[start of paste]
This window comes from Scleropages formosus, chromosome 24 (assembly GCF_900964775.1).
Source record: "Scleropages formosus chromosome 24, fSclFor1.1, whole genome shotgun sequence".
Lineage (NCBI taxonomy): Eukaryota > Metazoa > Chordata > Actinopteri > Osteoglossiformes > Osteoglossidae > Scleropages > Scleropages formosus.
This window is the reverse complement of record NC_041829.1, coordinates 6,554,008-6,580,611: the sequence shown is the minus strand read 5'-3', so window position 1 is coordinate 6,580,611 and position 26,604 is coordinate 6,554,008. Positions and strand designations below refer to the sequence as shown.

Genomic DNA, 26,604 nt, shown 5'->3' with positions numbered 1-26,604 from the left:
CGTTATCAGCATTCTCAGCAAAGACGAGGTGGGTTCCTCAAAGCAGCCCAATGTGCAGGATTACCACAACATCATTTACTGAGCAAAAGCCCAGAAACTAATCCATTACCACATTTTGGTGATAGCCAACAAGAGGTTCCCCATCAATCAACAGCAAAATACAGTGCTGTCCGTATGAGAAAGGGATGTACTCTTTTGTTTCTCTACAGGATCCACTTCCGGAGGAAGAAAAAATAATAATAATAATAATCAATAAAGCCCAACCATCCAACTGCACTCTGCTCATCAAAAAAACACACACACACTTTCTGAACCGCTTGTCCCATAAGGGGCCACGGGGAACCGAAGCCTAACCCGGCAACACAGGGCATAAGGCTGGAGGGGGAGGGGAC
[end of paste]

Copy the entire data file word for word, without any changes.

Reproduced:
This window comes from Scleropages formosus, chromosome 24 (assembly GCF_900964775.1).
Source record: "Scleropages formosus chromosome 24, fSclFor1.1, whole genome shotgun sequence".
Lineage (NCBI taxonomy): Eukaryota > Metazoa > Chordata > Actinopteri > Osteoglossiformes > Osteoglossidae > Scleropages > Scleropages formosus.
This window is the reverse complement of record NC_041829.1, coordinates 6,554,008-6,580,611: the sequence shown is the minus strand read 5'-3', so window position 1 is coordinate 6,580,611 and position 26,604 is coordinate 6,554,008. Positions and strand designations below refer to the sequence as shown.

Genomic DNA, 26,604 nt, shown 5'->3' with positions numbered 1-26,604 from the left:
CGTTATCAGCATTCTCAGCAAAGACGAGGTGGGTTCCTCAAAGCAGCCCAATGTGCAGGATTACCACAACATCATTTACTGAGCAAAAGCCCAGAAACTAATCCATTACCACATTTTGGTGATAGCCAACAAGAGGTTCCCCATCAATCAACAGCAAAATACAGTGCTGTCCGTATGAGAAAGGGATGTACTCTTTTGTTTCTCTACAGGATCCACTTCCGGAGGAAGAAAAAATAATAATAATAATAATCAATAAAGCCCAACCATCCAACTGCACTCTGCTCATCAAAAAAACACACACACACTTTCTGAACCGCTTGTCCCATAAGGGGCCACGGGGAACCGAAGCCTAACCCGGCAACACAGGGCATAAGGCTGGAGGGGGAGGGGAC